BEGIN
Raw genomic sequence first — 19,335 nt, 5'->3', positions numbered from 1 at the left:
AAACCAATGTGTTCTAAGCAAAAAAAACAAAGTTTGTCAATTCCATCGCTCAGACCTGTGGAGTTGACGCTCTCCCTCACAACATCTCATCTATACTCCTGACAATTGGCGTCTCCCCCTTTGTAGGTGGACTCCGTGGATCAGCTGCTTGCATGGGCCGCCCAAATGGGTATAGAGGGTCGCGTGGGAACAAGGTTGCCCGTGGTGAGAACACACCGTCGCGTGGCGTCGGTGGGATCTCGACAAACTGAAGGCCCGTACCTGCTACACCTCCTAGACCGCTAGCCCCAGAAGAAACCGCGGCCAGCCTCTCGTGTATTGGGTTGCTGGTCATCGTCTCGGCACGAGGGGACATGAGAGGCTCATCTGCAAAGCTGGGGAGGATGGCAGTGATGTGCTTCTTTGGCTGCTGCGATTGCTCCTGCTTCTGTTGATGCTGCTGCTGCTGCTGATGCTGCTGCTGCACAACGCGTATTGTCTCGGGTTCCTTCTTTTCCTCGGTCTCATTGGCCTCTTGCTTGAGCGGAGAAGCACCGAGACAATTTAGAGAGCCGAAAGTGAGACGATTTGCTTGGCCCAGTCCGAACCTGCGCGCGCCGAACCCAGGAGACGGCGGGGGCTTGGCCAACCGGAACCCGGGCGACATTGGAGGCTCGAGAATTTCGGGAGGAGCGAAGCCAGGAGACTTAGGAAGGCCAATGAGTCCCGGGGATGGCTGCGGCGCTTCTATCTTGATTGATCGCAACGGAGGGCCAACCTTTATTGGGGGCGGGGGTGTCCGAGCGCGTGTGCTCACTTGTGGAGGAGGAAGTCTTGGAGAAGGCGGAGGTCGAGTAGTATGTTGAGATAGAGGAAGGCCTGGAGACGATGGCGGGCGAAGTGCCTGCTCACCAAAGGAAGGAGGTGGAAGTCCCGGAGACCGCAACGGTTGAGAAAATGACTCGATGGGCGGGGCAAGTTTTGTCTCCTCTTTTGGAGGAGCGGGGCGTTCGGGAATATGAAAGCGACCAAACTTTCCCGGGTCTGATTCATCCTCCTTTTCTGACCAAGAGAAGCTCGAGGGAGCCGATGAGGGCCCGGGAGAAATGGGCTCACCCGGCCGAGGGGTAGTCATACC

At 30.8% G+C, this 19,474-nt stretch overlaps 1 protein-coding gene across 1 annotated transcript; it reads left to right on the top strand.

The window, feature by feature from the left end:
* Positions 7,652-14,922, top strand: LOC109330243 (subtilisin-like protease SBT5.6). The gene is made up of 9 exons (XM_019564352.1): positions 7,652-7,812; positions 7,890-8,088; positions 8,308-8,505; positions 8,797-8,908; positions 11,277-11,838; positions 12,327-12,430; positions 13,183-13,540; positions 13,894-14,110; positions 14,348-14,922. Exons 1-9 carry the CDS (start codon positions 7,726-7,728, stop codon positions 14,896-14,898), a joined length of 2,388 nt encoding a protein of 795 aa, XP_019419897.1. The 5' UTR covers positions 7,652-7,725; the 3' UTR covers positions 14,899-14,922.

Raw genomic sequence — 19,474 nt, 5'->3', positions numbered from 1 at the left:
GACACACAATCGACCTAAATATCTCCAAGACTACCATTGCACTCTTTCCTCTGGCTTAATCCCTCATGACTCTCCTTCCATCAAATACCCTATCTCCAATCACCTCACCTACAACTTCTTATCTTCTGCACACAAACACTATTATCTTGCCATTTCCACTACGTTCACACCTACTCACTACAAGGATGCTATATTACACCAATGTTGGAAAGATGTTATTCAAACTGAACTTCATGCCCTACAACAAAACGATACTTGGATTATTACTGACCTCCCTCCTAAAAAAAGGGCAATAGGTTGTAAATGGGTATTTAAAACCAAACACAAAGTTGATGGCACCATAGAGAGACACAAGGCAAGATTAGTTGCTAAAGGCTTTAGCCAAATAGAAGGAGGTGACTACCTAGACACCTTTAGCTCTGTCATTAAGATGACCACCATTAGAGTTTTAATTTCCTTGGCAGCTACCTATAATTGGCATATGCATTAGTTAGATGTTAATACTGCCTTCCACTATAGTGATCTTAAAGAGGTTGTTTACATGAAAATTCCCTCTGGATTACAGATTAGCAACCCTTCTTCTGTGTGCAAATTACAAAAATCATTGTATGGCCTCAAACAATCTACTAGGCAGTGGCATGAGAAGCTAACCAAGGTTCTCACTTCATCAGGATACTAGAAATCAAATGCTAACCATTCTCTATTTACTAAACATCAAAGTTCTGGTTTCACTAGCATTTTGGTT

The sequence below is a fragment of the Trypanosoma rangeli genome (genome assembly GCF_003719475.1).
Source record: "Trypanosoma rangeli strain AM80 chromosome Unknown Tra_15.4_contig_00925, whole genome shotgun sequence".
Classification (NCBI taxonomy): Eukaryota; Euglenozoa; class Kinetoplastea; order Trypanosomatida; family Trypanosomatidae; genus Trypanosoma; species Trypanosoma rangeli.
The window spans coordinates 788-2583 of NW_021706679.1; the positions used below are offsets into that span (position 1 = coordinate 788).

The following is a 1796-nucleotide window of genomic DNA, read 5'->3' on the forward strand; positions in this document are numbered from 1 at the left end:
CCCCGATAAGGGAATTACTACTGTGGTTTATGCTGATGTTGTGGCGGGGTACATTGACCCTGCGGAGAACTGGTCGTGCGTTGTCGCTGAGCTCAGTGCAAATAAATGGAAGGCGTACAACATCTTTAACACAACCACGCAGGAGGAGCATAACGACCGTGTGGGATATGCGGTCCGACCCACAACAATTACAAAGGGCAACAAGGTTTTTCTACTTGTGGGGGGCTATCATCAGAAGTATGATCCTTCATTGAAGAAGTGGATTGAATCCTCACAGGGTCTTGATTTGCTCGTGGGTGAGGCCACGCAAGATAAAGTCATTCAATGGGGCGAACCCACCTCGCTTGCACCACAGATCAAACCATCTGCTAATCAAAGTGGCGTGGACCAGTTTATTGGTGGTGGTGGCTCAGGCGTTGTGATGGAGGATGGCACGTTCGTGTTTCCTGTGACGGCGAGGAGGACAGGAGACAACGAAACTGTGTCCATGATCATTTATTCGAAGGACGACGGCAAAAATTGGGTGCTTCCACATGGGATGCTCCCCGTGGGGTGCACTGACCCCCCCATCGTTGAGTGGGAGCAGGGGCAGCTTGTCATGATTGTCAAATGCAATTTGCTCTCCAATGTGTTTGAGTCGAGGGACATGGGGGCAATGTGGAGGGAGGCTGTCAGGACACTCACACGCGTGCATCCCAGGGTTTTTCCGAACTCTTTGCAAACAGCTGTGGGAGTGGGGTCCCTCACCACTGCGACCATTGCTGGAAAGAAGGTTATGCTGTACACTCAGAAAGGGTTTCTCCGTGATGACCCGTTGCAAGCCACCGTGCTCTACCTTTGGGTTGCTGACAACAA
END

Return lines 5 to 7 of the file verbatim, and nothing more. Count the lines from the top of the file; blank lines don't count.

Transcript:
* Positions 7,652-14,922, top strand: LOC109330243 (subtilisin-like protease SBT5.6). The gene is made up of 9 exons (XM_019564352.1): positions 7,652-7,812; positions 7,890-8,088; positions 8,308-8,505; positions 8,797-8,908; positions 11,277-11,838; positions 12,327-12,430; positions 13,183-13,540; positions 13,894-14,110; positions 14,348-14,922. Exons 1-9 carry the CDS (start codon positions 7,726-7,728, stop codon positions 14,896-14,898), a joined length of 2,388 nt encoding a protein of 795 aa, XP_019419897.1. The 5' UTR covers positions 7,652-7,725; the 3' UTR covers positions 14,899-14,922.

Raw genomic sequence — 19,474 nt, 5'->3', positions numbered from 1 at the left:
GACACACAATCGACCTAAATATCTCCAAGACTACCATTGCACTCTTTCCTCTGGCTTAATCCCTCATGACTCTCCTTCCATCAAATACCCTATCTCCAATCACCTCACCTACAACTTCTTATCTTCTGCACACAAACACTATTATCTTGCCATTTCCACTACGTTCACACCTACTCACTACAAGGATGCTATATTACACCAATGTTGGAAAGATGTTATTCAAACTGAACTTCATGCCCTACAACAAAACGATACTTGGATTATTACTGACCTCCCTCCTAAAAAAAGGGCAATAGGTTGTAAATGGGTATTTAAAACCAAACACAAAGTTGATGGCACCATAGAGAGACACAAGGCAAGATTAGTTGCTAAAGGCTTTAGCCAAATAGAAGGAGGTGACTACCTAGACACCTTTAGCTCTGTCATTAAGATGACCACCATTAGAGTTTTAATTTCCTTGGCAGCTACCTATAATTGGCATATGCATTAGTTAGATGTTAATACTGCCTTCCACTATAGTGATCTTAAAGAGGTTGTTTACATGAAAATTCCCTCTGGATTACAGATTAGCAACCCTTCTTCTGTGTGCAAATTACAAAAATCATTGTATGGCCTCAAACAATCTACTAGGCAGTGGCATGAGAAGCTAACCAAGGTTCTCACTTCATCAGGATACTAGAAATCAAATGCTAACCATTCTCTATTTACTAAACATCAAAGTTCTGGTTTCACTAGCATTTTGGTT